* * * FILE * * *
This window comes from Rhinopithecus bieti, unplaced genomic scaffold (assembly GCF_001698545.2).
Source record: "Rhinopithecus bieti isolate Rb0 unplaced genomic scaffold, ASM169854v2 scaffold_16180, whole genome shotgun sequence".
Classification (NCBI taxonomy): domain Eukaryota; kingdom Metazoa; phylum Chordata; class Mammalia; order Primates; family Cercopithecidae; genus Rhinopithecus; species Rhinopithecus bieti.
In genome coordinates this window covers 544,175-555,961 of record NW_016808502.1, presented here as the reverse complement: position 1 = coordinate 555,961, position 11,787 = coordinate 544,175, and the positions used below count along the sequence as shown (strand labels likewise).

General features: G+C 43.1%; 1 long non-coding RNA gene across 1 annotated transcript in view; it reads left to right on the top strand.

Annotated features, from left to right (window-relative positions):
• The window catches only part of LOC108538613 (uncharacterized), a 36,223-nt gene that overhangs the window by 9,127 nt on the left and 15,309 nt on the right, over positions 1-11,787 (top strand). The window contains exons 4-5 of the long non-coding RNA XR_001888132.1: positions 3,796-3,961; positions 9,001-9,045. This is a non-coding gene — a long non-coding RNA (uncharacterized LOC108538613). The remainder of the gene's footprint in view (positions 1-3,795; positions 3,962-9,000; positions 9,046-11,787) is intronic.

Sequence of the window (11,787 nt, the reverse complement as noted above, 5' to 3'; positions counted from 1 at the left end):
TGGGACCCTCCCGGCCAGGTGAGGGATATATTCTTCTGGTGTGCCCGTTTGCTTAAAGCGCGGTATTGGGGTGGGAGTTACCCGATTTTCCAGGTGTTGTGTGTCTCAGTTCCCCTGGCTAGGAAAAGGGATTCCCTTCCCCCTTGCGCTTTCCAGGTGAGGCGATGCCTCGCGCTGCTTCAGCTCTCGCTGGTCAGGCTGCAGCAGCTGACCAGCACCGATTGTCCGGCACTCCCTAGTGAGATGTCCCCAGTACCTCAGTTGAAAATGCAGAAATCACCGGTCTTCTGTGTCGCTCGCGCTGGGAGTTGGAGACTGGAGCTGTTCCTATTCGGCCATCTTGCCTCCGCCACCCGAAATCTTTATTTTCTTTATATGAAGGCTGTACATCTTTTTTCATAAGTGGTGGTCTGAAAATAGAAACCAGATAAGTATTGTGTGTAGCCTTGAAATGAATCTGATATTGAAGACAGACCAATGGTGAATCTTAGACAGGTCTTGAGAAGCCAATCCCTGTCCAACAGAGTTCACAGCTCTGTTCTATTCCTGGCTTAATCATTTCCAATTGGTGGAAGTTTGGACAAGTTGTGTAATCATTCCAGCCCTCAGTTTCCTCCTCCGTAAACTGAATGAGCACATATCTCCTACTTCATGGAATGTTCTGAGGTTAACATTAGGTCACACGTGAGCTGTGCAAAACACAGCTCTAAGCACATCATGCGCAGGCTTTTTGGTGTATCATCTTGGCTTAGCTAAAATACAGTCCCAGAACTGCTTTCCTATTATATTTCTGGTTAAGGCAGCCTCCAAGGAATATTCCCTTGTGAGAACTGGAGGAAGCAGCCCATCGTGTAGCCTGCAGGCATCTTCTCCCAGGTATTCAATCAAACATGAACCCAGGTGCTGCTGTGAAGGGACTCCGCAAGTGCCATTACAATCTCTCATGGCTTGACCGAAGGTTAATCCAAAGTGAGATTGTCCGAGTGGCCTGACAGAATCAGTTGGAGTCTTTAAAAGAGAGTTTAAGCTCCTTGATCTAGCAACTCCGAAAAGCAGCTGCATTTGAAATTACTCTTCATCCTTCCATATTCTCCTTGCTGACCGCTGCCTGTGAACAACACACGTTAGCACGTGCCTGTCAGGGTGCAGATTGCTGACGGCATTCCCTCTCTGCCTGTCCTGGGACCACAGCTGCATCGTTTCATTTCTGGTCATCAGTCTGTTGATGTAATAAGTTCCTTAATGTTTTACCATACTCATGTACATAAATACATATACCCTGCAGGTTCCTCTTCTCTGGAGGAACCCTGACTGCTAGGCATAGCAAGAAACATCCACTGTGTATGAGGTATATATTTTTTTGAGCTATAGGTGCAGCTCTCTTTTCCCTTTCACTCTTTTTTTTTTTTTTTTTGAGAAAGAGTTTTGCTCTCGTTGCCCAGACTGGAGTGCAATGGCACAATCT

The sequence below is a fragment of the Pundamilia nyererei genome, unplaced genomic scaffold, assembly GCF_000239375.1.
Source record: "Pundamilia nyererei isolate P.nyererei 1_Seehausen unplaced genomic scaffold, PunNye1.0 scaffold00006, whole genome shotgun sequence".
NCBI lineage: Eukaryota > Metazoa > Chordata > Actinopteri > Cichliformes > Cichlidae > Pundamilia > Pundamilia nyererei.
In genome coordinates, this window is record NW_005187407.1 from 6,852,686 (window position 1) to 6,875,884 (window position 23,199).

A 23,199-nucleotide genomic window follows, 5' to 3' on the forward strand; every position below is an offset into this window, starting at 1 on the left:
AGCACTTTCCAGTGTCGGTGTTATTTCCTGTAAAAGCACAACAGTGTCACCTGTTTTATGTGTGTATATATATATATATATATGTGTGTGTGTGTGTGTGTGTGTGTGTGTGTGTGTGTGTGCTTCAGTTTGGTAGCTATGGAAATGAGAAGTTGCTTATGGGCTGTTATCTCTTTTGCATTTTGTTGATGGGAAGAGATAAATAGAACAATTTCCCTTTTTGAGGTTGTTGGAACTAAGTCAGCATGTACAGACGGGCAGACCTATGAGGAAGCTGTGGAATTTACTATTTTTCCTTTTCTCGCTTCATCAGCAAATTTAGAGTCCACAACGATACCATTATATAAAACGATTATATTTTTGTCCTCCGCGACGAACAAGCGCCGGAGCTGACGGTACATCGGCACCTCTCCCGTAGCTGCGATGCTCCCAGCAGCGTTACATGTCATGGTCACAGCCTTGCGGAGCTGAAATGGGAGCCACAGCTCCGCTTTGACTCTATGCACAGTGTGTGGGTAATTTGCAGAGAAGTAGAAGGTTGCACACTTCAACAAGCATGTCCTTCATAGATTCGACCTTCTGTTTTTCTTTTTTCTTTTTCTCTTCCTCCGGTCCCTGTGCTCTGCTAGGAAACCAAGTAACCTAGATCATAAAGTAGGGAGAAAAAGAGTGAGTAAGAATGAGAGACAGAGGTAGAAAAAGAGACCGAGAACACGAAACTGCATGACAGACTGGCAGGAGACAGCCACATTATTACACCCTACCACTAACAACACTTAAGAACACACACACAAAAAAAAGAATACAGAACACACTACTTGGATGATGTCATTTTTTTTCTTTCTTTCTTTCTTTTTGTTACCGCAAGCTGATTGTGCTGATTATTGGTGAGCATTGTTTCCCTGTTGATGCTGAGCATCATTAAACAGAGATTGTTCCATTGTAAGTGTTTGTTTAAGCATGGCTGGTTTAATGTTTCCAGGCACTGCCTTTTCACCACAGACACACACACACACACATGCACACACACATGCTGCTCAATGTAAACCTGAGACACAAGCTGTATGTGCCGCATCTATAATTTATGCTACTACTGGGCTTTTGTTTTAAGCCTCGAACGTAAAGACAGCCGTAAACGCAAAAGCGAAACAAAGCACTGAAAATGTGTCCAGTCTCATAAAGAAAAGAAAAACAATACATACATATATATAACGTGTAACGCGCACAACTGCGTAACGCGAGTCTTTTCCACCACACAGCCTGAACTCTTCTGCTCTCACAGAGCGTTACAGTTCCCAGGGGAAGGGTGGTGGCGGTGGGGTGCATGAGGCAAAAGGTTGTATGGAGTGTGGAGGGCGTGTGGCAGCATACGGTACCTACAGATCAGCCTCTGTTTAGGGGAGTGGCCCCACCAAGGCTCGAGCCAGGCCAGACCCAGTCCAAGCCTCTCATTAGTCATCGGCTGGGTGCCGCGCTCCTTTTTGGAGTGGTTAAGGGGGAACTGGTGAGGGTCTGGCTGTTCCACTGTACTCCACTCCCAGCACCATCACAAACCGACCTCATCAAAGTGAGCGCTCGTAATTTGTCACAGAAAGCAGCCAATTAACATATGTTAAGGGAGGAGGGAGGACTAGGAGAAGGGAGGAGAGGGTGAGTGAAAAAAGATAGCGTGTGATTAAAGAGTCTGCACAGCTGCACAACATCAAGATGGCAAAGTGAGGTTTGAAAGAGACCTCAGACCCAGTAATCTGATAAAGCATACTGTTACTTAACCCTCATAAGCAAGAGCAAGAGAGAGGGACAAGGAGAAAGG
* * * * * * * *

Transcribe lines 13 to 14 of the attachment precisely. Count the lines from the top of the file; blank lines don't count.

In genome coordinates, this window is record NW_005187407.1 from 6,852,686 (window position 1) to 6,875,884 (window position 23,199).

A 23,199-nucleotide genomic window follows, 5' to 3' on the forward strand; every position below is an offset into this window, starting at 1 on the left: